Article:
T4G conference overshadowed by row over CJ Mahaney presence

Organisers of a major preaching conference have been criticised for involving CJ Mahaney.Wikipedia

A major conference on preaching in Louisville, Kentucky, has been overshadowed by a row over the presence of a pastor who has faced accusations of a cover-up of child sexual abuse at his church.

The Together for the Gospel conference, which finishes today, features leading evangelical figures including Al Mohler, president of the Southern Baptist Theological Seminary, Mark Dever, senior pastor of Washington's Capitol Hill Baptist Church, John Piper, founder of Desiring God, and Matt Chandler, lead pastor of The Village Church in Dallas, Texas.

However, the participation of CJ Mahaney, one of its founders and now pastor of Louisville's Sovereign Grace Church, has led to controversy because of previous accusations that he and other leaders of Covenant Life Church (CLC) in Gaithersburg, Maryland, were complicit in covering up crimes committed by its youth leader Nathaniel Morales.

Mahaney was named as a defendant in a lawsuit which alleged that he and several other leaders of Sovereign Grace Ministries conspired to "permit sexual deviants to have unfettered access to children for purposes of predation and to obstruct justice by covering up ongoing past predation". This case was dropped due to the statute of limitations. However, the case has recently been the focus of media attention in The Washingtonian and Time magazine, which have raised fresh questions about the conduct of Mahaney and others.

Among those urging the conference organisers not to feature Mahaney was evangelical leader Todd Pruitt, who wrote a blog post urging his removal from the speakers list. He said: "The decent thing would have been for Mahaney to recuse himself from any more involvement in the leadership of T4G when it was clear that the various scandals of child sexual abuse first surfaced. That he did not, even though he had to know his continued involvement was attracting scandal like flies to a corpse, suggests a tangle of poor motives to which I will add no further speculation."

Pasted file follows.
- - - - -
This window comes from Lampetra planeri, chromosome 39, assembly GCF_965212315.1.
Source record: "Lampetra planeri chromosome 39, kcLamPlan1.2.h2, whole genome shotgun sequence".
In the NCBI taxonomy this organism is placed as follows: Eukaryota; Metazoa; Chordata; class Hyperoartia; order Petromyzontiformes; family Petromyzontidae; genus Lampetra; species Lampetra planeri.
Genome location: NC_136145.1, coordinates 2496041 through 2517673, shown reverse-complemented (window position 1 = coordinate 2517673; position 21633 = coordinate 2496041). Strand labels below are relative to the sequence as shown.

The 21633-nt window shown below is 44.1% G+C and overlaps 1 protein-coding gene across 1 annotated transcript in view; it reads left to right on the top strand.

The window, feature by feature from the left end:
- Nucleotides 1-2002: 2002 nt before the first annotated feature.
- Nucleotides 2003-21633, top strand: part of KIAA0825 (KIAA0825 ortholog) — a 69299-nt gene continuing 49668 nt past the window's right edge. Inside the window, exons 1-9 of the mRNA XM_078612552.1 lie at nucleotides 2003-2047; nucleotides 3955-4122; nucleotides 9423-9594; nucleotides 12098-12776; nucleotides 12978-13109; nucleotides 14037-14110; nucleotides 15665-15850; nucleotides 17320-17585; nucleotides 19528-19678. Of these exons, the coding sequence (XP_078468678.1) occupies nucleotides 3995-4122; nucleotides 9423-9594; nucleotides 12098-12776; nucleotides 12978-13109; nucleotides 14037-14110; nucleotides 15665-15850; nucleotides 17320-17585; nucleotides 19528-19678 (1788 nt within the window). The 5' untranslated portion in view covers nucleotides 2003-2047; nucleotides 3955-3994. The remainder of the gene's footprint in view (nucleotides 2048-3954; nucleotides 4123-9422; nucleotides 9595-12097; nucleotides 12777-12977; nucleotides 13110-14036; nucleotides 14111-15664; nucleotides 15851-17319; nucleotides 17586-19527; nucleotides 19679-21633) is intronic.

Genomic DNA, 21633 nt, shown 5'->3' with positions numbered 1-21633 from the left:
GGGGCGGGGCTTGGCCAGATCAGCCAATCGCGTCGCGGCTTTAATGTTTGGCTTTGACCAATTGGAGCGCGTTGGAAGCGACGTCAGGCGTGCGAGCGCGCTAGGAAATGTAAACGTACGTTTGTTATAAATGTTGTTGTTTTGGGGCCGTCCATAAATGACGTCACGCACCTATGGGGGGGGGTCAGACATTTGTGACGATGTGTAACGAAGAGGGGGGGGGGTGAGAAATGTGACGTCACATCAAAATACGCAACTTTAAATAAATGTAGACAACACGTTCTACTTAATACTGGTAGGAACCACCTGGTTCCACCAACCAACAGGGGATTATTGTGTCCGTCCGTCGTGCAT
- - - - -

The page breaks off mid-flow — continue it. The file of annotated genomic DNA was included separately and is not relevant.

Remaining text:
Other critics included SNAP, an advocacy and support group for survivors of clergy sexual abuse. It said that giving "corrupt" men like Mahaney praise and visibility "contributes to the already strong sense of powerlessness that many who saw, suspected and suffered sexual abuse within churches feel. It decreases the chances they'll find the courage and hope needed to speak up about horrific wrongs. Essentially, it sanctions the concealing of sexual assaults against children."

A Change.org petition urging Mahaney's removal attracted 380 signatures before the conference.

Introducing Mahaney at the conference, Mohler said: "It would be very easy to get up here and just say CJ Mahaney is going to speak for us, but I think faithfulness in my responsibility this afternoon in introducing him is to say we know he has demonstrated endurance in the face of an incredible trial, and he has been a model of endurance for us."

Mohler was criticised by another commentator, former Sovereign Grace pastor Brent Detwiler – a frequent critic of Mahaney – who said: "The appeal of thousands has been rebuffed. This is unsurprising and underscores the magnitude of the problem. The enabling and extolling of CJ continues by some of the most powerful evangelical leaders in the nation. The Lord Jesus Christ is not pleased and he won't be mocked. He reigns on high and on the earth. He will have the final word."